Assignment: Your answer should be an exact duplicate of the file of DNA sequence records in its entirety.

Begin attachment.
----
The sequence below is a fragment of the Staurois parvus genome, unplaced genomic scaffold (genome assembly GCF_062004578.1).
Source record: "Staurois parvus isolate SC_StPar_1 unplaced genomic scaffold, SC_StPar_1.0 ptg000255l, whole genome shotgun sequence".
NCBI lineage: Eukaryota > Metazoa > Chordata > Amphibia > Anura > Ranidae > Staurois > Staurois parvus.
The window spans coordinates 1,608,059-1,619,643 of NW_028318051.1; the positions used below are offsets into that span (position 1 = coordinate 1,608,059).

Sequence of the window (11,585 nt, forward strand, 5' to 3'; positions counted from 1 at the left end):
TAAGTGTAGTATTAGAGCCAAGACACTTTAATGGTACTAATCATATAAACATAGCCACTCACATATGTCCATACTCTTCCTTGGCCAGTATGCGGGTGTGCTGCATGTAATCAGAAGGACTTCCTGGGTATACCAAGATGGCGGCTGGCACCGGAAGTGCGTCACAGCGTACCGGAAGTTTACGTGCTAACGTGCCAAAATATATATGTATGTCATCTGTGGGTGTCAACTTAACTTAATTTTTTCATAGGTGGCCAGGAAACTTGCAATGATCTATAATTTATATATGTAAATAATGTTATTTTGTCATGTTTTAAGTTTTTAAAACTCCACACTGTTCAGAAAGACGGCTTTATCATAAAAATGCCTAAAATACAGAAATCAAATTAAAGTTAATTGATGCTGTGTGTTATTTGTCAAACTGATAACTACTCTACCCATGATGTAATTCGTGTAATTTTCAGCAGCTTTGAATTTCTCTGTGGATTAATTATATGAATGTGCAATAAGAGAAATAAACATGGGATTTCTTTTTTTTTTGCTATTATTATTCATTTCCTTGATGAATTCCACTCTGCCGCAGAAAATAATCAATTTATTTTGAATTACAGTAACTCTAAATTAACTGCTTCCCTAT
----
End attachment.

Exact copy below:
The sequence below is a fragment of the Staurois parvus genome, unplaced genomic scaffold (genome assembly GCF_062004578.1).
Source record: "Staurois parvus isolate SC_StPar_1 unplaced genomic scaffold, SC_StPar_1.0 ptg000255l, whole genome shotgun sequence".
NCBI lineage: Eukaryota > Metazoa > Chordata > Amphibia > Anura > Ranidae > Staurois > Staurois parvus.
The window spans coordinates 1,608,059-1,619,643 of NW_028318051.1; the positions used below are offsets into that span (position 1 = coordinate 1,608,059).

Sequence of the window (11,585 nt, forward strand, 5' to 3'; positions counted from 1 at the left end):
TAAGTGTAGTATTAGAGCCAAGACACTTTAATGGTACTAATCATATAAACATAGCCACTCACATATGTCCATACTCTTCCTTGGCCAGTATGCGGGTGTGCTGCATGTAATCAGAAGGACTTCCTGGGTATACCAAGATGGCGGCTGGCACCGGAAGTGCGTCACAGCGTACCGGAAGTTTACGTGCTAACGTGCCAAAATATATATGTATGTCATCTGTGGGTGTCAACTTAACTTAATTTTTTCATAGGTGGCCAGGAAACTTGCAATGATCTATAATTTATATATGTAAATAATGTTATTTTGTCATGTTTTAAGTTTTTAAAACTCCACACTGTTCAGAAAGACGGCTTTATCATAAAAATGCCTAAAATACAGAAATCAAATTAAAGTTAATTGATGCTGTGTGTTATTTGTCAAACTGATAACTACTCTACCCATGATGTAATTCGTGTAATTTTCAGCAGCTTTGAATTTCTCTGTGGATTAATTATATGAATGTGCAATAAGAGAAATAAACATGGGATTTCTTTTTTTTTTGCTATTATTATTCATTTCCTTGATGAATTCCACTCTGCCGCAGAAAATAATCAATTTATTTTGAATTACAGTAACTCTAAATTAACTGCTTCCCTAT